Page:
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Sonala Olumhense: The grand corruption conspiracy

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Sonala Olumhense: The grand corruption conspiracy

by Sonala Olumhense

Yes, there is a grand conspiracy in place in Nigeria to protect corruption.  Today, I will demonstrate this thesis.

Next week, I will provide suggestions on effective actions that committed Nigerians and groups can take to test it, and to puncture the plan.

This grand conspiracy involves anti-corruption agencies that hide their reports, a legislature that does not care about such reports and an executive that is happy there is no report to worry about.

Anyone who doubts whether there is institutionalized cover-up of corruption should take a close look at the Economic and Financial Crimes Commission (EFCC).  As my 2004 essays on the commission which are available online show, I was one of the most fervent supporters of its mandate until it began to play “let’s pretend.”

On September 27, 2006, this much-heralded agency submitted its first annual report to the National Assembly as prescribed by Section 37 of the EFCC law.

Every year since then, I have looked forward to the report, and to learning how the so-called war is going.  Curiously, it has become increasingly difficult to find: the commission submits late, or delivers only an executive summary, or secretly smuggles the so-called report to the Assembly.

I know all this because every year, I have attempted to locate that report, and I have commented on the mystery.  Former EFCC princess Farida Waziri loathed the very idea of reporting, and I chronicled her annual failures.  After an atrocious term of office lasting three and a half years, she was released in November 2011.  Enter Ibrahim Lamorde, a former Director of Operations/interim chairman who first served under the pioneer chairman, Nuhu Ribadu.

Last year, I wrote two commentaries about the report.  In “The Forthcoming EFCC Report,” published on September 16, 2012 ahead of the September 30 deadline, I underlined the critical nature of his 2011 report. “We get to find out if the EFCC is fighting corruption fundamentally, or helping it,” I said.

After one month of failing to find that report, I wrote another commentary in which I declared that the EFCC had indeed filed none.  That was when the EFCC denounced me for supposedly not seeking the report.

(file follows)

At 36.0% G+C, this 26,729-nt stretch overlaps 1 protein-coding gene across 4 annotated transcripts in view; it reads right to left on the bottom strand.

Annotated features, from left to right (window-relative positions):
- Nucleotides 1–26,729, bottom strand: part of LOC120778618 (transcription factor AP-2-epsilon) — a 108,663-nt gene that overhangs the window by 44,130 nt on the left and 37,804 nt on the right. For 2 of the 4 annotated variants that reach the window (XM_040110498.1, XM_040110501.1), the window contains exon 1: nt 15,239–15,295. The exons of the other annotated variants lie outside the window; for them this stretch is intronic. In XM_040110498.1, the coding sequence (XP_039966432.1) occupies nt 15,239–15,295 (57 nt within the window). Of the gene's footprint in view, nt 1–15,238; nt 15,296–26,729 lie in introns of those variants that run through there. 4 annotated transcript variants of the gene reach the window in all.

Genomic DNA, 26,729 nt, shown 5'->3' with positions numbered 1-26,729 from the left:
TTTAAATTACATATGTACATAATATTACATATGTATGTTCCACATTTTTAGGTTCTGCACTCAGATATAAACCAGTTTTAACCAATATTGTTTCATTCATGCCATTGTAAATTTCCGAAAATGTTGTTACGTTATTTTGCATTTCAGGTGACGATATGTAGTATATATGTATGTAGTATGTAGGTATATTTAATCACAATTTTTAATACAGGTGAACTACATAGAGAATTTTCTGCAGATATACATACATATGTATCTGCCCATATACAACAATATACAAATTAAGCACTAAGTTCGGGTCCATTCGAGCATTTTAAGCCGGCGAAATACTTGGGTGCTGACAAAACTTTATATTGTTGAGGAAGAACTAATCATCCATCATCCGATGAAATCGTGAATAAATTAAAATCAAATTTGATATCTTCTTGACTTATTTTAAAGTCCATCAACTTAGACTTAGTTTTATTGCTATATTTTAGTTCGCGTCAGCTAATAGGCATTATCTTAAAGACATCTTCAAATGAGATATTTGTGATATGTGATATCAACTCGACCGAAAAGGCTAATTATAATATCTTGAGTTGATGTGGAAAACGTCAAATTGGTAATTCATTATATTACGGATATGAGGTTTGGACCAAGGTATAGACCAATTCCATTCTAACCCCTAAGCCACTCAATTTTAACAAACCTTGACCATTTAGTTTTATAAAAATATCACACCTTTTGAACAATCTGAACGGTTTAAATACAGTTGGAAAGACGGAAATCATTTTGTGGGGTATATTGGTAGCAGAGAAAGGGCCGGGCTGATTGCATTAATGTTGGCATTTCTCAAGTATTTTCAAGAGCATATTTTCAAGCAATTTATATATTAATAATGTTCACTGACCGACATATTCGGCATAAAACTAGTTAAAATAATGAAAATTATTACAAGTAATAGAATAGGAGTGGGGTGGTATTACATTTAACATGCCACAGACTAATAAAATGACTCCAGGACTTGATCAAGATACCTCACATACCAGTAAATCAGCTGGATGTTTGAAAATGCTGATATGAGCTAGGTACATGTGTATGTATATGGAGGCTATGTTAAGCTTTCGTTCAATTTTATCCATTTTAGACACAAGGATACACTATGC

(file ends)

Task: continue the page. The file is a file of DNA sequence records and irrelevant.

I must explain that the EFCC is not legally-required to publish the report.  In better times, the commission was quite open about this, and it proudly placed on its front door on the Internet, the following reassuring notice:

“The Commission is under obligation by law to make a comprehensive report of…having been presented it to the National Assembly, members of the public may be apprised of its contents by their elected representatives or seek to obtain copies by laid down procedures of the Senate and House of Representatives.”

Prefacing the 2006 report, Mr. Ribadu told the Senate of a few of the highlights, naming names in the tradition of true crime fighting:

Governor Orji Kalu, who allegedly used members of his family to divert N35 billion into his business empire; Governor Goodluck Jonathan’s wife, Patience, who was involved in money-laundering; Ekiti State where the governor and his deputy were involved in illegal diversion of funds, money-laundering, and operation of foreign accounts; and Zamfara State, where Governor Yerima Sani was alleged to have personally logged stacks of currency out of official safes.

These are some of cases that Mrs. Waziri was expected to have followed up when she arrived in 2007.  She didn’t. When the preachy Mr. Lamorde took the reins, these and many other cases awaited him.  They ought to constitute a key part of his annual report, where there is one, because to do so is to pursue punishment and reparation where due, and to combat impunity.